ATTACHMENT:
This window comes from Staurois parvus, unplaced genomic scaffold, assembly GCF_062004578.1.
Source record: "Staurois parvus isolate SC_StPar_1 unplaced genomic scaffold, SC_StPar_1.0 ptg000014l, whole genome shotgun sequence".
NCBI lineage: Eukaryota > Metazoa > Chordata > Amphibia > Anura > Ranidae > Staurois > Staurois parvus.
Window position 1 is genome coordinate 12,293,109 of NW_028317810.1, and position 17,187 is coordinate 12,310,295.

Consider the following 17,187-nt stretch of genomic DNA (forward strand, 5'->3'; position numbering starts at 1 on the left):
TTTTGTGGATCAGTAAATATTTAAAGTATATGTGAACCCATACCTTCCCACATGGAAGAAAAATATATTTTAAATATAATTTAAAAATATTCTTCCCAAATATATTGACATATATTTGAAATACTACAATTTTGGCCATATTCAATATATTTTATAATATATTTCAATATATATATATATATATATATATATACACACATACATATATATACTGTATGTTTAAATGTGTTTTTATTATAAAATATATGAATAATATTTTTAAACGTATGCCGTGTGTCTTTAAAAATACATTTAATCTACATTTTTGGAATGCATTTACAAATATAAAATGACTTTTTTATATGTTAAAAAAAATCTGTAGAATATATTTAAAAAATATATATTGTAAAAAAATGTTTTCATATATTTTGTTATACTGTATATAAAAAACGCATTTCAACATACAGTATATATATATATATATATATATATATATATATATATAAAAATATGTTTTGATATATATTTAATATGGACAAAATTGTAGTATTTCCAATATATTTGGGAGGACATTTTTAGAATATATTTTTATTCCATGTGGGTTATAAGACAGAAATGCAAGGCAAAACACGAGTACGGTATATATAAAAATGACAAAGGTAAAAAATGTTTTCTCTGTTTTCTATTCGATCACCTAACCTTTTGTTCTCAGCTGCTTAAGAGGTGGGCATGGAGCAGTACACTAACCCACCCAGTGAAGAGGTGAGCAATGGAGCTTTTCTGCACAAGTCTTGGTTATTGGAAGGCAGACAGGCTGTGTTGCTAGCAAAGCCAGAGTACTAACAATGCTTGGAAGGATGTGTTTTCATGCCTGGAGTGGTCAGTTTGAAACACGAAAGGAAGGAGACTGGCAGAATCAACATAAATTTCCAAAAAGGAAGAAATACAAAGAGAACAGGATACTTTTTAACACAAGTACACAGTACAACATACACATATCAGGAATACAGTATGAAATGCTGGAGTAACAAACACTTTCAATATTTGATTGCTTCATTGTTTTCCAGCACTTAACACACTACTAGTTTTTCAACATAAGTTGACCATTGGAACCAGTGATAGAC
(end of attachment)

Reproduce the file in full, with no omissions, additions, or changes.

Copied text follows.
This window comes from Staurois parvus, unplaced genomic scaffold, assembly GCF_062004578.1.
Source record: "Staurois parvus isolate SC_StPar_1 unplaced genomic scaffold, SC_StPar_1.0 ptg000014l, whole genome shotgun sequence".
NCBI lineage: Eukaryota > Metazoa > Chordata > Amphibia > Anura > Ranidae > Staurois > Staurois parvus.
Window position 1 is genome coordinate 12,293,109 of NW_028317810.1, and position 17,187 is coordinate 12,310,295.

Consider the following 17,187-nt stretch of genomic DNA (forward strand, 5'->3'; position numbering starts at 1 on the left):
TTTTGTGGATCAGTAAATATTTAAAGTATATGTGAACCCATACCTTCCCACATGGAAGAAAAATATATTTTAAATATAATTTAAAAATATTCTTCCCAAATATATTGACATATATTTGAAATACTACAATTTTGGCCATATTCAATATATTTTATAATATATTTCAATATATATATATATATATATATATATACACACATACATATATATACTGTATGTTTAAATGTGTTTTTATTATAAAATATATGAATAATATTTTTAAACGTATGCCGTGTGTCTTTAAAAATACATTTAATCTACATTTTTGGAATGCATTTACAAATATAAAATGACTTTTTTATATGTTAAAAAAAATCTGTAGAATATATTTAAAAAATATATATTGTAAAAAAATGTTTTCATATATTTTGTTATACTGTATATAAAAAACGCATTTCAACATACAGTATATATATATATATATATATATATATATATATATATAAAAATATGTTTTGATATATATTTAATATGGACAAAATTGTAGTATTTCCAATATATTTGGGAGGACATTTTTAGAATATATTTTTATTCCATGTGGGTTATAAGACAGAAATGCAAGGCAAAACACGAGTACGGTATATATAAAAATGACAAAGGTAAAAAATGTTTTCTCTGTTTTCTATTCGATCACCTAACCTTTTGTTCTCAGCTGCTTAAGAGGTGGGCATGGAGCAGTACACTAACCCACCCAGTGAAGAGGTGAGCAATGGAGCTTTTCTGCACAAGTCTTGGTTATTGGAAGGCAGACAGGCTGTGTTGCTAGCAAAGCCAGAGTACTAACAATGCTTGGAAGGATGTGTTTTCATGCCTGGAGTGGTCAGTTTGAAACACGAAAGGAAGGAGACTGGCAGAATCAACATAAATTTCCAAAAAGGAAGAAATACAAAGAGAACAGGATACTTTTTAACACAAGTACACAGTACAACATACACATATCAGGAATACAGTATGAAATGCTGGAGTAACAAACACTTTCAATATTTGATTGCTTCATTGTTTTCCAGCACTTAACACACTACTAGTTTTTCAACATAAGTTGACCATTGGAACCAGTGATAGAC